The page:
Sitting areas in the house realistically capture the limitations on Nora’s growth as a woman. For example, in these staged sitting areas, Nora secretly eats macaroons to escape her husband’s upbraiding; she has threatening conversations with Krogstad, concerning his reinstatement at her husband’s bank; and she prepares her costume and practices the tarantella for a Christmas ball she must attend with Torvald. All of these situations in closed rooms psychologically and emotionally demonstrate the manipulation and oppression of this doll in the house, filled with rooms of deception and corruption.
When Nora finally decides to leave her husband, she goes out of the house and slams its downstairs door shut. In so doing, she physically, mentally, and spiritually enters a new space: the unknown. For here she can truly “find herself” now and discover what she wants to do as a woman without Torvald’s rules and codes of behavior.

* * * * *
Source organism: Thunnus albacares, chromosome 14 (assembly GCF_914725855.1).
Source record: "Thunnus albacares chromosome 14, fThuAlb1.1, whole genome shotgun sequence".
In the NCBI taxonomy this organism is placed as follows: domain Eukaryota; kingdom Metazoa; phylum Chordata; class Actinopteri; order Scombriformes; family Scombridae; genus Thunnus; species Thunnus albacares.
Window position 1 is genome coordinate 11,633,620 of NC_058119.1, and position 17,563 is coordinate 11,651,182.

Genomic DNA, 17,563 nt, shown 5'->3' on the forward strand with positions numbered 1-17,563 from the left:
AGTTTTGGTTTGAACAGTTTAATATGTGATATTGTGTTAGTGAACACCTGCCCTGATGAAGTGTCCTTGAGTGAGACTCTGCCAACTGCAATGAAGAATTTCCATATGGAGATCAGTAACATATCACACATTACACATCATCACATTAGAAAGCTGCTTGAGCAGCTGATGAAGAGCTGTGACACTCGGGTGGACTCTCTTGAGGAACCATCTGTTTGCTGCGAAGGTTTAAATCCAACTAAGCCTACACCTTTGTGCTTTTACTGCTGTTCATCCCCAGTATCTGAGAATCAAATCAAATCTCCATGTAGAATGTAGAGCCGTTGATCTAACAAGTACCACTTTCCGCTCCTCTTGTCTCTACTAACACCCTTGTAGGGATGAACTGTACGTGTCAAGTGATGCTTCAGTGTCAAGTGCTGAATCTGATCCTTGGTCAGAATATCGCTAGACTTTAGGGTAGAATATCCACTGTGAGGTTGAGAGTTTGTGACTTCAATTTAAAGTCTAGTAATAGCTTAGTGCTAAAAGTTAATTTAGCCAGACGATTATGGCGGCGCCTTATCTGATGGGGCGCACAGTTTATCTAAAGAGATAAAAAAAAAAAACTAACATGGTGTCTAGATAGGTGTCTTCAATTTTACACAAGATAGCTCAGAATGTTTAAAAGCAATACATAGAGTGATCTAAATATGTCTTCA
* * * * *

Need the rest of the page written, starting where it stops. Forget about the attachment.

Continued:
Helmer’s office. Torvald’s efficiently furnished banking office, which is an emblem of his kingdom–the room in which he makes the rules of conduct for his home and for his little doll, Nora. Ibsen’s social realism is evident as in his studio many despotic decisions that further emphasize the theme of female injustice are made. For example, in act 2 Torvald writes a letter dismissing the bookkeeper Nils Krogstad, who has been blackmailing Nora since she forged her dying father’s signature to a bond at the bank, when she needed money to take Torvald to Italy when he was seriously ill.